The 7th is a transition hole that takes you from the links land to the heathland part of the property. But it’s much more than that. The fairway runs steeply uphill and you need to decide if you want to take the risk of ending up in the gorse when you take out the big dog in order to obtain a view of the green for the approach. It’s just a full or flip wedge to the green, but the green is bonkers. I was a bit bummed we couldn’t stay there for half an hour to try all the different putts, turning 180 degrees and what not.

The heathland part of the course, 8-11 is a wonderful challenging stretch of 2 long par 4s, followed by a picturesque short par 3 and a mid range par 4, all gently flowing through fields of heather and each with their own charm. The course then leaves behind the heathland and opens up again with two more engaging mid length par 4s, followed by a wide par 5 which one must take advantage of and gain a cushion and keep the momentum going for Golspie’s grande finale which is the finishing stretch 15-18, back on links land.

15 is a beast of a par 4 requiring two long shots into a right to left sloping green. The challenge is to remain on the low side but not be too low. Leaking it right will leave an impossible up and down as the ball simply won’t stop. It might be wise to take your medicine if you find your drive out of position, and make sure to leave an easy chip or pitch to the flag, if you’re able to open up the green with a lay up.

The consecutive par 3s 16 and 17 are both exquisite and would not be out of place on any famed links. Both require accurate shot making, have exquisite green complexes based on simple but effective design principles. The 16th green is shaped with a run off on the left and in front of the green, whereby the run off on the front is steep on the left and flat on the right. The green is multi tiered and deeper than it is wide. Once again, there are many fun recovery shots imaginable on this hole.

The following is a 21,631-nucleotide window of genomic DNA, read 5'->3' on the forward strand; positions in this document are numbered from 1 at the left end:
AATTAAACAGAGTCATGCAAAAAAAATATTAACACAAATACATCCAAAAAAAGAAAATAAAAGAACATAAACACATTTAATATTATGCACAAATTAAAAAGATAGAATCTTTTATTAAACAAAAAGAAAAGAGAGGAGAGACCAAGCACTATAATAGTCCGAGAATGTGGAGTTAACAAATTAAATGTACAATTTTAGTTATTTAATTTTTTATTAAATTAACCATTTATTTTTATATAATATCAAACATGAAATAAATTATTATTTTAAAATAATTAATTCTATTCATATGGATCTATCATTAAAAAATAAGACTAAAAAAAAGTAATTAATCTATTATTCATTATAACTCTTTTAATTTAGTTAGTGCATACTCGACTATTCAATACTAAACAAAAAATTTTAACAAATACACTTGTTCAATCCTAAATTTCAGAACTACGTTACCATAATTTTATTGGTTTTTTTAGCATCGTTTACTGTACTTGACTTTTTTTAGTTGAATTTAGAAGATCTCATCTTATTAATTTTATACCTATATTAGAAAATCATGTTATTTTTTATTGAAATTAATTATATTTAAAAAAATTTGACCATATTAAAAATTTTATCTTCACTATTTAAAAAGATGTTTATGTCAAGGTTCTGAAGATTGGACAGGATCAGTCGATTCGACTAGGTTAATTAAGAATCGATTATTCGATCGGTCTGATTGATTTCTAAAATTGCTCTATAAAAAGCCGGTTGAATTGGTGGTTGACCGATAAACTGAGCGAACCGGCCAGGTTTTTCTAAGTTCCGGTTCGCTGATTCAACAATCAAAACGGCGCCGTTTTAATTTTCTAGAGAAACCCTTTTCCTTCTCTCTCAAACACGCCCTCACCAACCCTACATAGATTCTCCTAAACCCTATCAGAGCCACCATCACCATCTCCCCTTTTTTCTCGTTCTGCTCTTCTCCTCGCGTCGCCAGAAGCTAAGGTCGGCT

The 18th is reminiscent of the 15th at Brora with an Alp in the middle of the fairway on a long par 4. The approach is blind but there is not much to be afraid of, besides another excellent green.

It’s not just the course in its entirety that has great variety, also the different segments of the course are varied, in shots required, playing direction, par numbers and the give-and-take game of challenge versus opportunity. The green to tee hole walks are limited to a minimum in as you’d expect of a Braid design. Whilst the routing is not an out and back design, there are no 2 loops of 9 holes but you do meet the clubhouse after 5 and 13 holes respectively. A couple of old members playing in front of us made good use of the first option and went in for rest and a cold one and were still able to enjoy a 5 hole game on their beloved links. Blend all these ingredients and this means we’re looking at a superstrong routing here, in addition to a very natural, unpretentious environment and an anthology of beautiful landscapes.

The only weakness worth mentioning is that the set of par 5s is not particularly strong. While they come at convenient and fitting times in the round, both are very wide, can be reached easily and have little interest compared to the other holes. None of them are bad holes however.

Brora, anno 2021 having reached cult status, receives all the praise but Golspie is hardly behind in quality, playing fun or variety. Its green complexes are very engaging, the ways in which challenge had been created on the short lay-out is very inspiring and the set of 5, each unique par 3’s is of superb quality. Understatement and quirk are constantly taking turns.

If I were ever to apply for an overseas membership in GB&I, this might very well be the place.

MO

December 07, 2021
8 / 10
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BB
December 09, 2021

When visiting the highlands a few years back we passed on Cypress McPoint, in part because of its hybrid nature.

This was clearly a mistake. You’ve changed my thoughts on it & hopefully others will also take note.

Glad you enjoyed it so much - and thank you for ensuring it gets added on to our next trip over to Brora!

Javier Pintos
December 09, 2021

Hola Maarten, many thanks on your words for my review. It is gld we both found the great course Golspie is. As for 17th, the Captain agreed elevated tees would show it way better. Turning it into a 4 would rip off the trees, it would be taking the tees back and making it a true risk/reward short 4. Having tough 15th, 16th and 18th, a little break and birdie chance looks like a great change!

Javier Pintos